Interest rates

I plan to have a YOLO Christmas before I hit a tax cliff

An extraordinary number of Australians are set to suffer a severe ‘mortgage shock’ in 2023 as they forego ultra-low fixed interest rate loans, often secured at rates below 2% at peak of the pandemic.

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From their ivory tower at Martin Place in Sydney, the Reserve Bank’s boffins are closely watching the reaction of borrowers. According to The latest RBA Financial Stability Review, only one in five home loans outstanding in Australia were at fixed interest rates before the pandemic – the rest being loans with variable interest rates. However, during the pandemic, that figure rose to two in five fixed loans, as borrowers took advantage of unusually cheap fixed rates.

The risk for the RBA is that those of us who have corrected are acting as if we are much more immune to the message the bank is trying to send, which is to stop spending so much and increase inflation.

We may be acting more like our American cousins, about 90% of whom have taken out 30-year fixed rate loans, making them much more optimistic about the US Fed’s aggressive rate hike campaign.

Unlike our American friends, however, Australian borrowers will soon be hit with a giant “fiscal cliff” at the end of fixed terms. About two-thirds of existing fixed-rate loans are expected to expire during 2023 (with a lucky third having fixed until 2024 or beyond).

Based on current market prices, this will likely cause the average mortgage interest rate to increase from 2% to around 5.5-6% for these borrowers (including myself). Ouch.

So should we save diligently and cut our cloth to meet our shackles of future repayments? Some households with very thin savings margins undoubtedly do and should do so, either by increasing their voluntary repayments or by adjusting their spending habits in advance. But for me, the answer is definitive: not yet.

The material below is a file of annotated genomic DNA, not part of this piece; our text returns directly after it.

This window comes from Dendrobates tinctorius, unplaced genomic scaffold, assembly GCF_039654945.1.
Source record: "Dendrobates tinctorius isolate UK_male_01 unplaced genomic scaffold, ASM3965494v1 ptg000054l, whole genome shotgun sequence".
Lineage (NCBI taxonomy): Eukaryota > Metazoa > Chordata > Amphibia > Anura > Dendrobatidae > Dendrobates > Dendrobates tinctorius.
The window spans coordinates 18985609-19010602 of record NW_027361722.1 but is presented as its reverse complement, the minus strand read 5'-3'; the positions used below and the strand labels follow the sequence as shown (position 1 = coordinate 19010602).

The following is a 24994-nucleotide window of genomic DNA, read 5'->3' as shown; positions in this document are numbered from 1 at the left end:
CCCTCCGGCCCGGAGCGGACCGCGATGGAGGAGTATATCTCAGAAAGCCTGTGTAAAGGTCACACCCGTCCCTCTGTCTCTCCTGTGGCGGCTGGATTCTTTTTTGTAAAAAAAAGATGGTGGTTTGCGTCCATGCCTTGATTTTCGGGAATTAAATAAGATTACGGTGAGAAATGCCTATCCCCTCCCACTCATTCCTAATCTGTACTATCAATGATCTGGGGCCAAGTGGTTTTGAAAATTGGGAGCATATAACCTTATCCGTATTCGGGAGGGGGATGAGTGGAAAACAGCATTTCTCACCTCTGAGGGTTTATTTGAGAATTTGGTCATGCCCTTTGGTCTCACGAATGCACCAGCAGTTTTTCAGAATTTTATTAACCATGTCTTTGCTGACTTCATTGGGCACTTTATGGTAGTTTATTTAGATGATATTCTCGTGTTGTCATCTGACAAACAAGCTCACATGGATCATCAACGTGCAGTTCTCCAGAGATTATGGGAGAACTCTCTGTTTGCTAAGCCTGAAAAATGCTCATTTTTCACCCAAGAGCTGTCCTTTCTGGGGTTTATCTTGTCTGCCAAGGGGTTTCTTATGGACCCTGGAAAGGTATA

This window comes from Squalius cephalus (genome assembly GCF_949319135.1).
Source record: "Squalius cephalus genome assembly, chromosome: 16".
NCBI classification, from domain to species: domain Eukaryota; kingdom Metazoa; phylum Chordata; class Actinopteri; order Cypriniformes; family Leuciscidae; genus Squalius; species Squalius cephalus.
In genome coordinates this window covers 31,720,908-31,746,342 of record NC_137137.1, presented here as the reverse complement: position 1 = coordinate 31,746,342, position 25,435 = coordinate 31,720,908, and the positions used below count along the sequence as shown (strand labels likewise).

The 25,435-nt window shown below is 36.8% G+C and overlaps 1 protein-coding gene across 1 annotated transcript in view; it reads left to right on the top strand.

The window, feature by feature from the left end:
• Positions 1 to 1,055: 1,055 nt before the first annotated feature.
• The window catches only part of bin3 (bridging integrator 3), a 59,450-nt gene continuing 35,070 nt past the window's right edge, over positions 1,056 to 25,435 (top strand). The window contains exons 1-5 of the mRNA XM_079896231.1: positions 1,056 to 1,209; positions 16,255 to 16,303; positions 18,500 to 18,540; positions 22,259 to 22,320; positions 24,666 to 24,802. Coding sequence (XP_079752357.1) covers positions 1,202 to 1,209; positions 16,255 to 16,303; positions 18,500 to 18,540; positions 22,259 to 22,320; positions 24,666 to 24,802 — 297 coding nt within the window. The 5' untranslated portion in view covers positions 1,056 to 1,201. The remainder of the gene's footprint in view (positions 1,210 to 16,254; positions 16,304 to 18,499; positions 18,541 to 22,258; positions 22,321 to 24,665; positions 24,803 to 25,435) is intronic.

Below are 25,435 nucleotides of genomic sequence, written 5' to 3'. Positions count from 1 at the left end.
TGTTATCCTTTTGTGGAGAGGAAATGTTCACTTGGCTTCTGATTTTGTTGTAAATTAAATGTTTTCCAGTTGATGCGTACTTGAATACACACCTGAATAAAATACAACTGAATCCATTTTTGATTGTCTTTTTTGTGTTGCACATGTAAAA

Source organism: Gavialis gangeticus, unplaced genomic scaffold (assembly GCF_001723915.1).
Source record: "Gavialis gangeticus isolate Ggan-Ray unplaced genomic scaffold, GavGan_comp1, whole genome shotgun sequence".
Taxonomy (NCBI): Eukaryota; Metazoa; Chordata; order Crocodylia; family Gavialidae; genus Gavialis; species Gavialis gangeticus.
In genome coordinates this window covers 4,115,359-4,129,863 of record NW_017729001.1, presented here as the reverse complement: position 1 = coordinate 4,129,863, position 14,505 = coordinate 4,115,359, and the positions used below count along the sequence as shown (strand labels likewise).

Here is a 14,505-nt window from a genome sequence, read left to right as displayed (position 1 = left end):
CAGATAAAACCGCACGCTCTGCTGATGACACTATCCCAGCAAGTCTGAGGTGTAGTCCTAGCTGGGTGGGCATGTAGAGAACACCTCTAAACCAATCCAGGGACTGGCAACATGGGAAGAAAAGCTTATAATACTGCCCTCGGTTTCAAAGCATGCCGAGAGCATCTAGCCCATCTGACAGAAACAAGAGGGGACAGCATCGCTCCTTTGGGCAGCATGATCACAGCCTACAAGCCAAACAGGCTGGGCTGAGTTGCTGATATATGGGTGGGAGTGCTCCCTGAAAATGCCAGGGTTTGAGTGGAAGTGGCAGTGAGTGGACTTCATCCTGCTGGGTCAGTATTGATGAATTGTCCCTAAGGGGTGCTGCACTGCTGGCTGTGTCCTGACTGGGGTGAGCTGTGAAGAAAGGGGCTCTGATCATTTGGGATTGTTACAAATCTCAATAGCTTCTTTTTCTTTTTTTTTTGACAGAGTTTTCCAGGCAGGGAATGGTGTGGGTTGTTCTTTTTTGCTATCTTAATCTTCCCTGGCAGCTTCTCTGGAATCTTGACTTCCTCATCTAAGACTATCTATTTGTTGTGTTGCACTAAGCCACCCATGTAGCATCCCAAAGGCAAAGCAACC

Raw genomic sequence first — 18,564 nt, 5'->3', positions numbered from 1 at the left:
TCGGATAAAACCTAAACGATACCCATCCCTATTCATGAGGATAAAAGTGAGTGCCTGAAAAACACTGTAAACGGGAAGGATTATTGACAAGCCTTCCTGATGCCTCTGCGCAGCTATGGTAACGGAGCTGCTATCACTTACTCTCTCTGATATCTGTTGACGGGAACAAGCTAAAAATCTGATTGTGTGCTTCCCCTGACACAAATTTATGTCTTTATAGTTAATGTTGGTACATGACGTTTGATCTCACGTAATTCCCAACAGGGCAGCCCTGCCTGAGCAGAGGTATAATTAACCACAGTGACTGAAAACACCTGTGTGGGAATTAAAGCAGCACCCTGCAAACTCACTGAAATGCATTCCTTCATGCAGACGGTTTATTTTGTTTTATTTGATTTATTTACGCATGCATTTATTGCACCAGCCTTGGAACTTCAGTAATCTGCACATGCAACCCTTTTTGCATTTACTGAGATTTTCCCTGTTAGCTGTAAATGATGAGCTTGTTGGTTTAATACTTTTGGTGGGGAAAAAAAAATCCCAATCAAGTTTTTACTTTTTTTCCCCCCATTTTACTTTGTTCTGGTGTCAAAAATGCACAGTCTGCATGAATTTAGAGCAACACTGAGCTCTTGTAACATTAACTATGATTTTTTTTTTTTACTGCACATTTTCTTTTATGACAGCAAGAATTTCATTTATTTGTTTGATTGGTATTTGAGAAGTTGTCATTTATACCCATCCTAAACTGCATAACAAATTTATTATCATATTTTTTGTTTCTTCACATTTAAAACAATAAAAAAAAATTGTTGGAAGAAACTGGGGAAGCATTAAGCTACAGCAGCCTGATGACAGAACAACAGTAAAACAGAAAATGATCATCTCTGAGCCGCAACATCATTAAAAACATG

As an avid student of optimal decision-making, I’m all too aware of my budget constraint. Over time, I’ve learned to make decisions that maximize my happiness from a given set of resources at all times. When my budget constraint changes, my decisions also change. For now, though, I’m heading into summer with my spending and vacation plans intact.

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If I’m the norm, that could imply a pretty sharp drop in household spending when fixed rates fall. I suspect, however, that this is not the case and that many will be tightening their belts a little this festive season, either by choice or by necessity for those already affected by rising prices and variable rates.

Of course, the bigger your savings reserve, the more you will be able to deal with fluctuating cash flows and smooth your consumption. Reassuringly, the Reserve Bank has observed that the cohort of borrowers who fixed during the pandemic have higher incomes and larger buffers than those who fixed historically.

So enjoy your hot girl and boy summers, my friends – plague and extreme weather events permitting, of course. Even RBA boffins expect a mini spending boom this summer as we embrace our long-awaited freedoms. We are only human, after all.

Jessica Irvine is a senior economics writer.

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